How to Measure
Evaluate the neck visually and by palpation (touch). Underlying muscling can give the appearance of a neck crest, especially in stallions or horses that participate in certain disciplines. Be sure to focus on the fat deposit portion of the neck. The fat deposit is largely above the nuchal ligament, which runs from the poll (top of the head) to the withers. Determine which score description and picture most closely match the horse that you are evaluating (Figure 4).
What This Information Means
Muscling is different from “condition” or fat storage. However, horses that are energy deficient will break down their own muscle tissue to use as energy to maintain other body systems.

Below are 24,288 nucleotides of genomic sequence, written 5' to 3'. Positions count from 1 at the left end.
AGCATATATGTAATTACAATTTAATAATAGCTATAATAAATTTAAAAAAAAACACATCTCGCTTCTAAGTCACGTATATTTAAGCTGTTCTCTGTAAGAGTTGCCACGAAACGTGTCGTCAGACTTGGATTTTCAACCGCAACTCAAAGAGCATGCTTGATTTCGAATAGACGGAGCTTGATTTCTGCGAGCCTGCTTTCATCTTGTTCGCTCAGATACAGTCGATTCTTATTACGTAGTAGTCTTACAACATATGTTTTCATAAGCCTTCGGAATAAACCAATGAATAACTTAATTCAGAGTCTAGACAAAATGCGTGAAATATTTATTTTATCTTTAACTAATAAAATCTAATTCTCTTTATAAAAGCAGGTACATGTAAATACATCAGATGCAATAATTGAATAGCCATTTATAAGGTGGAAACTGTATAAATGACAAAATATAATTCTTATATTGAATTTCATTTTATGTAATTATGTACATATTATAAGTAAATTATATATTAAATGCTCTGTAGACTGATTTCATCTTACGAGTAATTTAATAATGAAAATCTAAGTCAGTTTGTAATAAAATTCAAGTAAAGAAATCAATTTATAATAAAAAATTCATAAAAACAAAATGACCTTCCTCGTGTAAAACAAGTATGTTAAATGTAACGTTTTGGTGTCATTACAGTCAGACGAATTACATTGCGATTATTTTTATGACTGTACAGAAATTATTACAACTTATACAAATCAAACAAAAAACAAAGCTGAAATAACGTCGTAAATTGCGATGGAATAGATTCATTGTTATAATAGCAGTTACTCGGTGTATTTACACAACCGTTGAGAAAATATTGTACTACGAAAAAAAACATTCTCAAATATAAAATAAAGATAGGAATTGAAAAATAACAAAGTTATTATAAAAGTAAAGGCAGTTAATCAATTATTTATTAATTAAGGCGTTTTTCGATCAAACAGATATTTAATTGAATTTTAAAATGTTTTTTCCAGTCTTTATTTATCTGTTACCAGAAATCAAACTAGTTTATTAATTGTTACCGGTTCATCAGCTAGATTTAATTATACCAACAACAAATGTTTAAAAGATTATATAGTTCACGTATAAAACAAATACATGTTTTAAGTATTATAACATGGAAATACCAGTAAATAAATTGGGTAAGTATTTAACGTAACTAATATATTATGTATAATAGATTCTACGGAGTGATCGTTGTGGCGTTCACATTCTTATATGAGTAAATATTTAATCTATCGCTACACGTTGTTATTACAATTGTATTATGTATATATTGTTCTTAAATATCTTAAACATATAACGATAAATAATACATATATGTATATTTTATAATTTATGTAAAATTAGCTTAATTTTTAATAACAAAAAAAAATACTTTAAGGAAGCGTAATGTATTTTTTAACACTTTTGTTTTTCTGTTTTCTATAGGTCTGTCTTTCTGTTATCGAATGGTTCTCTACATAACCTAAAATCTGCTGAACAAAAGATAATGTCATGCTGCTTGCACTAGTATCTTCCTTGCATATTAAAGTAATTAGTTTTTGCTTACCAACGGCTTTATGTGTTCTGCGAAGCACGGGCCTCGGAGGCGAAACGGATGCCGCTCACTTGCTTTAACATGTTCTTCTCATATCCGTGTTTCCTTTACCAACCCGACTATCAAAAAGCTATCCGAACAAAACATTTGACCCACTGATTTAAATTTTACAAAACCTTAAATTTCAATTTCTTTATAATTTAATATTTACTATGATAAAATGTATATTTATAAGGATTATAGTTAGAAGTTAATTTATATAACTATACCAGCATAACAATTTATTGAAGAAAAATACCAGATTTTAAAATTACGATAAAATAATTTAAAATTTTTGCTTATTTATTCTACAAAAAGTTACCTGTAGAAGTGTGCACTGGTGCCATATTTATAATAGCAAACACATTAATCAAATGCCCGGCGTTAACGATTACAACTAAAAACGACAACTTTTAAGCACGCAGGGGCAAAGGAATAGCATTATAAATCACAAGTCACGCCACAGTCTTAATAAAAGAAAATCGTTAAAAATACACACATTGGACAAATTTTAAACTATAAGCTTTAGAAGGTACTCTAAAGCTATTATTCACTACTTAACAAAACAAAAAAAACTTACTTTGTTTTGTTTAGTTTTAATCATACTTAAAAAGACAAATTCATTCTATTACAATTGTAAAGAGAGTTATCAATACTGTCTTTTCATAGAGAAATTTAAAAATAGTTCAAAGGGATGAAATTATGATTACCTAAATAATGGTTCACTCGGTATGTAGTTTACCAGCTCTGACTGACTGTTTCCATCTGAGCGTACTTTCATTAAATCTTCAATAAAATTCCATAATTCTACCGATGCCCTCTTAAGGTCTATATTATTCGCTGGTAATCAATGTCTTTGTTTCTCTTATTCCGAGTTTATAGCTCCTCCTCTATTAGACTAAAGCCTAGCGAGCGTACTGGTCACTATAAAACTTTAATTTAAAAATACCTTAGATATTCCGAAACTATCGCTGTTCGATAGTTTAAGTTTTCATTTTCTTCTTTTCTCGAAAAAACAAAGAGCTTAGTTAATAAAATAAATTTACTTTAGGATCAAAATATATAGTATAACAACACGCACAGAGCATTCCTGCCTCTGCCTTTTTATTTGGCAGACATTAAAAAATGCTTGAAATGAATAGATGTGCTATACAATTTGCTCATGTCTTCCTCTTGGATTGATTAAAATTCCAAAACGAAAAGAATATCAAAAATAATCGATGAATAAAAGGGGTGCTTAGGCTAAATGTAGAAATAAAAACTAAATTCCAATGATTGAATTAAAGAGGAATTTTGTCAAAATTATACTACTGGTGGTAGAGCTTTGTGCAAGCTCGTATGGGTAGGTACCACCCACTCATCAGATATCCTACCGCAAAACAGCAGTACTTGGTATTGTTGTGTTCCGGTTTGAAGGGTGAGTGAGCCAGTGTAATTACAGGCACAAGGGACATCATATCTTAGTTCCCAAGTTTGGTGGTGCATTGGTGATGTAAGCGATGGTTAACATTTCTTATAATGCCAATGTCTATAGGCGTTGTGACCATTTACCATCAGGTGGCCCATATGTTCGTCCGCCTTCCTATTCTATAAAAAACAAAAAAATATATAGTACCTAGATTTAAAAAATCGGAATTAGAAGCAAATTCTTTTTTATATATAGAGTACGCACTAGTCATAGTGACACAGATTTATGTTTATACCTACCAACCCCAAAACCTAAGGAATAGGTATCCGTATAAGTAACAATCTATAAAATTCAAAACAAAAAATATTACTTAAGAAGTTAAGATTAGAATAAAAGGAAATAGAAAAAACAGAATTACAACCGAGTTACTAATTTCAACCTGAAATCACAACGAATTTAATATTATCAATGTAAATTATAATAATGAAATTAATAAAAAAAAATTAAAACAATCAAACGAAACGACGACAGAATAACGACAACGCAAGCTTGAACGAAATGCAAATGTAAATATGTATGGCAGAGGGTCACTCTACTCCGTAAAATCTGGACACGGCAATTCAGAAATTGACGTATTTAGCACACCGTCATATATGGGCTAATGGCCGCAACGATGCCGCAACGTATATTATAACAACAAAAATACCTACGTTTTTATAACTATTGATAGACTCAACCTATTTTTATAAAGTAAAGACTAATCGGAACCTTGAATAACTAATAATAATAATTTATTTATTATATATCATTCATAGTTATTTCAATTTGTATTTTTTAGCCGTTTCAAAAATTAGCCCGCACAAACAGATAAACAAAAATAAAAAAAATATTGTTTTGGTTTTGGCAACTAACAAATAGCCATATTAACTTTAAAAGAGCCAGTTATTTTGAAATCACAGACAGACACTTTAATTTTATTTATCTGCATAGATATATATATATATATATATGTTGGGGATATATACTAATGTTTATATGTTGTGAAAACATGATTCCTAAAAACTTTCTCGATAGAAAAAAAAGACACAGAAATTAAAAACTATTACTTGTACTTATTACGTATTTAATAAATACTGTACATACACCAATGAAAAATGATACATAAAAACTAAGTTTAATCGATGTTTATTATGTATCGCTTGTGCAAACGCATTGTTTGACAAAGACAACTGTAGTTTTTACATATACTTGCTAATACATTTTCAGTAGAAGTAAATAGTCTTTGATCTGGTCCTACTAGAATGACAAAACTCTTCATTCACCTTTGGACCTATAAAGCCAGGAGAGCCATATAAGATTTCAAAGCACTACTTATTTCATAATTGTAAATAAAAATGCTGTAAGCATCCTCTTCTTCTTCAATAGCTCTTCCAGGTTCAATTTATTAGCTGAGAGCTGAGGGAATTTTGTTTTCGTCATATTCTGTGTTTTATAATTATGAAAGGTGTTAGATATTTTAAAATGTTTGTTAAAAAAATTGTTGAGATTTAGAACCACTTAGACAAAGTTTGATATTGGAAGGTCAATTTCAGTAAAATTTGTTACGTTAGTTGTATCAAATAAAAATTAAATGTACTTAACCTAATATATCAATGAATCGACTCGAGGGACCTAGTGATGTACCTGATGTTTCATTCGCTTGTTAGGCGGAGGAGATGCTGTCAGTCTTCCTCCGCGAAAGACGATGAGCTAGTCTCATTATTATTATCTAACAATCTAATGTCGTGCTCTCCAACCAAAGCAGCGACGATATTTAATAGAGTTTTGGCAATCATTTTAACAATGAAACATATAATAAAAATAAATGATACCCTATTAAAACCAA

Muscle evaluation systems for horses are newer than BCS. However, you should be monitoring muscling responses to activity/training and diet. Feeding management, such as where feed is placed (floor vs raised feeder), and voluntary activity will affect the horse’s posture (Raspa et al. 2021), both of which can potentially affect long term muscle development. In addition, the type and quality of a horse’s workload will affect muscle development (Walker et al. 2016). Ill-fitting tack and equipment can interfere with desired muscle development, too (Dyson et al. 2015). However, without the proper nutritional building blocks, a horse cannot build muscle. Principally, protein or amino acid deficiency can negatively affect the horse’s ability to build muscle (Graham-Thiers and Kronfeld 2005). Also, vitamin E deficiency can result in muscle atrophy associated with equine motor neuron disease (Divers et al. 2006). In addition to amino acids and vitamin E, dietary carbohydrates, fat, macrominerals, and selenium support muscle function (Urschel and McKenzie 2021). Macro- and micronutrients are discussed further in fact sheets titled “The Role of Macronutrients in Equine Nutrition” and “The Role of Micronutrients in Equine Nutrition.”